The main event of every evening at Occupy LA is the general assembly meeting, and we didn’t want to miss it so we hustled the kids with their t-shirts back to the tent for some dinner. That’s where we were planning to meet our friends who had brought their son for the overnight as well. Striding down the sidewalk, past the humpy landscape of canvas abodes, I congratulated myself for turning a civics lesson into a fun sleepover as well. Of course, looking around, I was reminded that I wasn’t the first person to think of it.
As we waited for the big meeting and our friends, Pat and I talked to the kids about why we were spending the night there. They had certainly heard talk about the 99% from the radio shows we listened to. We had also talked to them about the financial crisis and the fact that the two parties governing our nation had widely disparate views on how to solve it.
Sitting on canvas chairs in front of our tent, we attempted to give this particular action a context that they could understand.
“So, because the two parties can’t agree, they can’t get anything done about the financial crisis,” Pat said, ripping off a hunk of French bread I had bought especially for that evening. Even though we were at a bare-bones populist action, there was no reason to eat like it.
“So that’s why we’re here? Because the government can’t fix it?” asked Spencer, sipping on his box of chocolate milk. I know what contributes to a successful sleepover.
“Well, we think that the government can fix a lot of things. Like a plumber fixes the toilet. Daddy and I can’t fix the toilet. That’s why we need a plumber.”
Pat and the boys stared blankly at me. Why, I wondered? The metaphor was solid.
Pat leaned forward to catch the boys’ attention, “Don’t think about the plumber. What mom is saying is that we believe that there are some things the government should handle and that’s one of the reasons we’re here. When the government isn’t paying attention to what the people want, the people have to get their attention in creative ways.”
Pat tends to have more confidence in the children’s ability to grasp big concepts than I do, and I probably lowball their ability to comprehend because my own is a bit shaky. But as we heard the noise of folks gathering on the other side of the building, Pat and I persisted in telling the kids about taxation, privatization, unnecessary wars, entitlements, and social safety nets.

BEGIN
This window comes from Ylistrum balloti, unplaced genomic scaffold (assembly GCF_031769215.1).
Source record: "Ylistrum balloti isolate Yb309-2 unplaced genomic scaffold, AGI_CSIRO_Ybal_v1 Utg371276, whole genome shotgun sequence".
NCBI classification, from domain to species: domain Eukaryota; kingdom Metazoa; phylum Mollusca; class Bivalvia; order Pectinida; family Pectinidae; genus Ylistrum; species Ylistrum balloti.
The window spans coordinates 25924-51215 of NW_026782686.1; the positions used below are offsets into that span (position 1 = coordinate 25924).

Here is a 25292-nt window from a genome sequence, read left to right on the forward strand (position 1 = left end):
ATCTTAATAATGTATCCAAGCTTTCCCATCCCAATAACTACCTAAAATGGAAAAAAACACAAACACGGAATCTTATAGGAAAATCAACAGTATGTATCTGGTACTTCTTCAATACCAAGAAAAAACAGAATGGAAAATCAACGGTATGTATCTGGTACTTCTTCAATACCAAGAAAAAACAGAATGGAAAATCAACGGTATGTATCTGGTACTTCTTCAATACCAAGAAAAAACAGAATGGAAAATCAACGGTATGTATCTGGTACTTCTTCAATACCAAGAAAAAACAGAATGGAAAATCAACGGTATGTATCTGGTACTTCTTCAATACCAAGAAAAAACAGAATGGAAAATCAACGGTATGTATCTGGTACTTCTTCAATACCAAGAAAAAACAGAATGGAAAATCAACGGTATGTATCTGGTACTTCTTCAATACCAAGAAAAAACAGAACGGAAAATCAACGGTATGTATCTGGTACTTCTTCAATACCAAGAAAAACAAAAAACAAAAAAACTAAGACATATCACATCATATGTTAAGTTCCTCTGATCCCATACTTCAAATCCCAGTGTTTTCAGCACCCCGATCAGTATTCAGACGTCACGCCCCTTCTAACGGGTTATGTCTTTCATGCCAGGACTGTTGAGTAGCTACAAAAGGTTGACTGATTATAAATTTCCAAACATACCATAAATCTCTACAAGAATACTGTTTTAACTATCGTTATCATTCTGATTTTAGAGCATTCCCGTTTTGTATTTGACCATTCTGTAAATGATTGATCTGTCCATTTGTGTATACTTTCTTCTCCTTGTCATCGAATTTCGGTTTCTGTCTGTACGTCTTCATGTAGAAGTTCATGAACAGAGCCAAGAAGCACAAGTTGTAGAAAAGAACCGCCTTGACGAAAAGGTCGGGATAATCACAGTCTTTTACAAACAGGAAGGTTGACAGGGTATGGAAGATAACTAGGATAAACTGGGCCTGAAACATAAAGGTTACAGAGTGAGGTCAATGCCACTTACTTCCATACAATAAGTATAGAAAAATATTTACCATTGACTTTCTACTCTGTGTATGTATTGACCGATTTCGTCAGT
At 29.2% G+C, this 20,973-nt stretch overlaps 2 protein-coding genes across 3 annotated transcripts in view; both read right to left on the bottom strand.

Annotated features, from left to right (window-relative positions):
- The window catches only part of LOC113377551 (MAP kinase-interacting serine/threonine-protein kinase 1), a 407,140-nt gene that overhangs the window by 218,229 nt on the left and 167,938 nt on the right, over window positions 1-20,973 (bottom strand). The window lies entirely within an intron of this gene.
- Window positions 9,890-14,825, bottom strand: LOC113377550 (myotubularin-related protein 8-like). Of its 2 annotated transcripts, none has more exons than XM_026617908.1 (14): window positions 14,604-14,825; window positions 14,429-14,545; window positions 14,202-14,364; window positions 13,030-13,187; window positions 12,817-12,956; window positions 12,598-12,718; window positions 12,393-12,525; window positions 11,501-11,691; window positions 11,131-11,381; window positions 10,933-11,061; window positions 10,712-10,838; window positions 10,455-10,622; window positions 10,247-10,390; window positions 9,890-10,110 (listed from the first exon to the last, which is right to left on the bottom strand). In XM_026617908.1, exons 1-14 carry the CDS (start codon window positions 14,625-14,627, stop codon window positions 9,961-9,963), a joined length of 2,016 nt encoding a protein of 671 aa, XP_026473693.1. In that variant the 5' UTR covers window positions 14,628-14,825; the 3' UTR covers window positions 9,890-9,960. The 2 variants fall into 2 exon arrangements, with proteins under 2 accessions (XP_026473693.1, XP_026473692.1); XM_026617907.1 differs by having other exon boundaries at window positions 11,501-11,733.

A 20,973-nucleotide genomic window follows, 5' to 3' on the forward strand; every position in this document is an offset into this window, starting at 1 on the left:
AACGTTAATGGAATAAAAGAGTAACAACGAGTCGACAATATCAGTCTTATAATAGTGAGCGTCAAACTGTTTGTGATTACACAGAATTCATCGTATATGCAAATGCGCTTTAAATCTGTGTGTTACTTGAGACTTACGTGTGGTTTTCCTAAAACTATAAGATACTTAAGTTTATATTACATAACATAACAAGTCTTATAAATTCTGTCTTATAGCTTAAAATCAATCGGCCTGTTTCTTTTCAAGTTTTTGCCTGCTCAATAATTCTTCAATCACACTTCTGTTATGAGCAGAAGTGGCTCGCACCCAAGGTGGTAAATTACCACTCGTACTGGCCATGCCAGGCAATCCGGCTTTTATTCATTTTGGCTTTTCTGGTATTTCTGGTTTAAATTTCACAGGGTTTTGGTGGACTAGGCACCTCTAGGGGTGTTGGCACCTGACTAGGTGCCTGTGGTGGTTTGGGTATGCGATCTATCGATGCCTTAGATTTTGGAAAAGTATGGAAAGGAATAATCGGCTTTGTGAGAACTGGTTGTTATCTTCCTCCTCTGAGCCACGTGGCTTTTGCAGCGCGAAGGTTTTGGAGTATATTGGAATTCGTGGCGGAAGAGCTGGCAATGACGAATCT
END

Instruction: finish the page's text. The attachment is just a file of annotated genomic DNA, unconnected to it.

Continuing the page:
“And what’s happening now,” Pat said, “is that money being taken away from the poor and the middle class; from our schools and from agencies that protect our environment because the banks and corporations don’t think it’s important to pay their fair share of taxes.”
“And,” I piped in, “because some people think that paying for wars is more important than helping to create jobs so we can feed our families.” I threw a look to Pat. Better than the plumber?
“That’s not fair,” said Spencer.
Bingo, I thought. If he hadn’t understood the specifics, at least he had grasped the inequities.
“What do you think, Murphy?” I turned to my baby. At seven, Murphy already has a sharp mind and a sophisticated sense of empathy.
“Can I play with Daddy’s phone?” he replied.
“No” Pat and I both replied in unison.
Fortunately, our friends arrived so the phone became a non-issue. The boys happily engaged their pal and we poured his parents a cup of wine, offered them some cheese, and leaned back in our chairs to look at the sky.
By seven-thirty it was totally dark and we walked over the General Assembly. About two-hundred people had gathered. They sat on the ground or stood at the back in groups listening to committee leaders who stood on the steps, talking through a microphone. Speakers went through housekeeping issues, security concerns, and the all important hand gestures that occupiers would use to vote on pretty much everything. The kids flopped around, enjoying the hand-gestures, particularly the one for “I don’t understand” – a circular motion in front of the face like you’re washing a window. I foresaw months of the kids using this gesture whenever I asked them to clean their room.
Much of the rest of the meeting was spent connecting Los Angeles to other occupy movements nationwide. We voted on sending money to Oakland and a bus of occupiers to San Diego. Organizers also took some time announcing specific upcoming marches and actions. The boys would watch for a while, then chase each other around.
Later, as I lay in our tent, I wondered what my sons would take away from this venture. Certainly, I hoped that they grasped some of the deep concerns that were propelling people – citizens -- to camp in the middle of our city. But more than that, I hoped that they felt connected those citizens. I didn’t want them to grow up thinking that it was someone else’s job to fix things.
And, in the end, if none of those messages had sunk in – even if Spence and Murph had been more preoccupied with the tent and their friend – I hoped that the cumulative effect of attending marches and rallies would start to make participation a habit. As I told them when I tucked them into their sleeping bags that night, “The first and most important thing you can do is to show up.”
It turns out that this is as true for peaceful revolution as it is for getting free donuts.
|The boyz listen to Pat's explanation of why we were there|
|At the General Assembly|
|Sending messages of support to Oakland|
|Waking up in the tent the next morning|